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Old 02-16-2009, 12:11 PM   #12  
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Its a marketing advantage to say youre offering 1080p.. kind of like fullHD.. Though in reality it might have been more beneficial to use that extra bandwidth for current resolutions.
As cable reduces it's analog transmissions and increases it's digital transmissions - that should be taken care of up to a point. 1080x60P will deliver the best looking PQ for sports - the other driving force behind HD.
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Old 02-16-2009, 12:22 PM   #13  
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THAT is very interesting. 1080x60P is the highest form of HD. That would be twice the frame rate of 1080i (30P). And twice the pixels at the same frame rate of 720P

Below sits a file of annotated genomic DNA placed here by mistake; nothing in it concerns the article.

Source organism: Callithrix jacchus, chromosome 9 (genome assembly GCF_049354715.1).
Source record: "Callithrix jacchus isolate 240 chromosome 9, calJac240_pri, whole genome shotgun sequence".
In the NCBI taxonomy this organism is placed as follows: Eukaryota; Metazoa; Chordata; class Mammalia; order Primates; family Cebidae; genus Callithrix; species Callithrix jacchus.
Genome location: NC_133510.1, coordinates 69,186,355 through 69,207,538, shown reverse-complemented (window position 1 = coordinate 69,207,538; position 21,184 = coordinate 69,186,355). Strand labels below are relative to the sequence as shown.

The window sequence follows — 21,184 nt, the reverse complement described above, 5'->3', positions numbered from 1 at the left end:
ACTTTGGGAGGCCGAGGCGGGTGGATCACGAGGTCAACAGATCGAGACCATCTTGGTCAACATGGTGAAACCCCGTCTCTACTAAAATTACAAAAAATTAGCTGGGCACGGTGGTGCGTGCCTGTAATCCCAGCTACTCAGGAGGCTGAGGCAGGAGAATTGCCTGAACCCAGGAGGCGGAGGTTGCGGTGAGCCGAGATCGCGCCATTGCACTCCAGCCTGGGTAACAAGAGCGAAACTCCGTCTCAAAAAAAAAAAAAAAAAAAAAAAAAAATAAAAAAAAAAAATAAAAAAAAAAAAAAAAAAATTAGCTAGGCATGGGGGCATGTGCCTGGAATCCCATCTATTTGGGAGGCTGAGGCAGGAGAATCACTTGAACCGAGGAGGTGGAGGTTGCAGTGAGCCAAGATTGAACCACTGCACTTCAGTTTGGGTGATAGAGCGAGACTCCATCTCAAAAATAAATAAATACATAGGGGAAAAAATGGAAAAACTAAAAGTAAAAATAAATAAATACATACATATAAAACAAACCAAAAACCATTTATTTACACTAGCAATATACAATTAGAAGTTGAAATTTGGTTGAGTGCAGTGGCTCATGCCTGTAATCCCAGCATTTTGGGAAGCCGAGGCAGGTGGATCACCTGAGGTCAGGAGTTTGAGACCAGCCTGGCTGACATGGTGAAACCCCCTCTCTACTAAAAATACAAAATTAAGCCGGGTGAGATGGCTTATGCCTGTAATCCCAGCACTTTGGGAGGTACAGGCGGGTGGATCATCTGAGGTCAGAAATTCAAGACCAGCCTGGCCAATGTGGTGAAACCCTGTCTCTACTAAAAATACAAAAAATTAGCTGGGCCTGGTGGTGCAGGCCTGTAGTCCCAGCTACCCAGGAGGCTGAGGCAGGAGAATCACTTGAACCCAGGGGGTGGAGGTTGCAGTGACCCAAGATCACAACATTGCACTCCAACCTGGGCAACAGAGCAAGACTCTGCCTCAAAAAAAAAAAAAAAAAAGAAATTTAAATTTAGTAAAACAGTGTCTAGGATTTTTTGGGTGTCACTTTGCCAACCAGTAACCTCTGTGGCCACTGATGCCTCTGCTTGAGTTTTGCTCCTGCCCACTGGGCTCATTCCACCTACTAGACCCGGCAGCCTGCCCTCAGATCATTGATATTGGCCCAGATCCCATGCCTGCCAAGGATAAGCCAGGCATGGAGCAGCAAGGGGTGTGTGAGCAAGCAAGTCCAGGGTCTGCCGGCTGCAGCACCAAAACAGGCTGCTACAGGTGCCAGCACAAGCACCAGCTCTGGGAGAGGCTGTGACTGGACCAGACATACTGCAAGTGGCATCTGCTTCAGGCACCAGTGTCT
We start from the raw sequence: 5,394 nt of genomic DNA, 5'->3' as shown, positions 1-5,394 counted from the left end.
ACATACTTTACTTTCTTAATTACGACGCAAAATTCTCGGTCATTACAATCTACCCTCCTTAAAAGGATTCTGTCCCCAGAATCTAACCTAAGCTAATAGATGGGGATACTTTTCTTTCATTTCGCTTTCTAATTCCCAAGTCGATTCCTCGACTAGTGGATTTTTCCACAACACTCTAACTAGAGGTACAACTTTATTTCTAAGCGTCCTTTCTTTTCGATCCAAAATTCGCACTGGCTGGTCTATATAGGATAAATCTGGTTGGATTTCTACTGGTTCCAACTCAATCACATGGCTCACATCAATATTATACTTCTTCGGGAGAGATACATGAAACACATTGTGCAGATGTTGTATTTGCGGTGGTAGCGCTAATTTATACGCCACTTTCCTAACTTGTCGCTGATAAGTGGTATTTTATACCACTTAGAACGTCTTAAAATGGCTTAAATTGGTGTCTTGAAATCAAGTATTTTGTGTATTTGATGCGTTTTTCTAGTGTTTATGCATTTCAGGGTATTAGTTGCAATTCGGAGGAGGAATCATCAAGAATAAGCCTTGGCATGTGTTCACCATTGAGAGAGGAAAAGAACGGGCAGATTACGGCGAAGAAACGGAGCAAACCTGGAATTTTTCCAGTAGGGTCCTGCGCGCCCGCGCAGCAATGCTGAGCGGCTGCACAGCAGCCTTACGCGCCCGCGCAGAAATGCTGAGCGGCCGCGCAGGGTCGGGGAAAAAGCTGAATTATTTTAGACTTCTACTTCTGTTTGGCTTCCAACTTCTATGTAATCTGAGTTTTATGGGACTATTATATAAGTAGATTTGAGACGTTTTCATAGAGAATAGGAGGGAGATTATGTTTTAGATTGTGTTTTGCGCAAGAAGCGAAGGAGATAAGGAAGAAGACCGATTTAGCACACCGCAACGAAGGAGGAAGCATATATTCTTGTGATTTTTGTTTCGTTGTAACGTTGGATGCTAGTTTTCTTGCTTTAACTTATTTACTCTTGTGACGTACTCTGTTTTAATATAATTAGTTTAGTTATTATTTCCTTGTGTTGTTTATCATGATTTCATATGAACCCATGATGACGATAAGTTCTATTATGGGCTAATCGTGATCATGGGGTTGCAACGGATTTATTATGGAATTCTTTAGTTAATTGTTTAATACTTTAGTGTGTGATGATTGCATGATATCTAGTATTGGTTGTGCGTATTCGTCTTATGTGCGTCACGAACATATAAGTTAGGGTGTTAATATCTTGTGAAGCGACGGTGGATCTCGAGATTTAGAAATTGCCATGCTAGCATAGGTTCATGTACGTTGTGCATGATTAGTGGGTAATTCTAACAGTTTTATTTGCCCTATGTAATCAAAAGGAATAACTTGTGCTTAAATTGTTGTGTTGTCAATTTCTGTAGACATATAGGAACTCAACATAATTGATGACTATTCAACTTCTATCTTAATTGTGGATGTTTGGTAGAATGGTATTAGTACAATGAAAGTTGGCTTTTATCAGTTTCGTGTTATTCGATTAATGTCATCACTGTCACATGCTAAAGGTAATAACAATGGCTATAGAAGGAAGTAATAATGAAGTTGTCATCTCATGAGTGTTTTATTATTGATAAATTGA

1080x60p is the end result of 1080x30i after it has been deinterlaced using line doubling, or the 'bob' method. So it isn't completely unheard of in current displays. Nobody does native 1080x60p transmission yet though.
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Old 02-16-2009, 01:27 PM   #14  
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1080x60p is the end result of 1080x30i after it has been deinterlaced using line doubling, or the 'bob' method. So it isn't completely unheard of in current displays. Nobody does native 1080x60p transmission yet though.
Correct - though it looks like it may be an option in the future.
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Old 02-16-2009, 04:41 PM   #15  
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High-Def's Next Step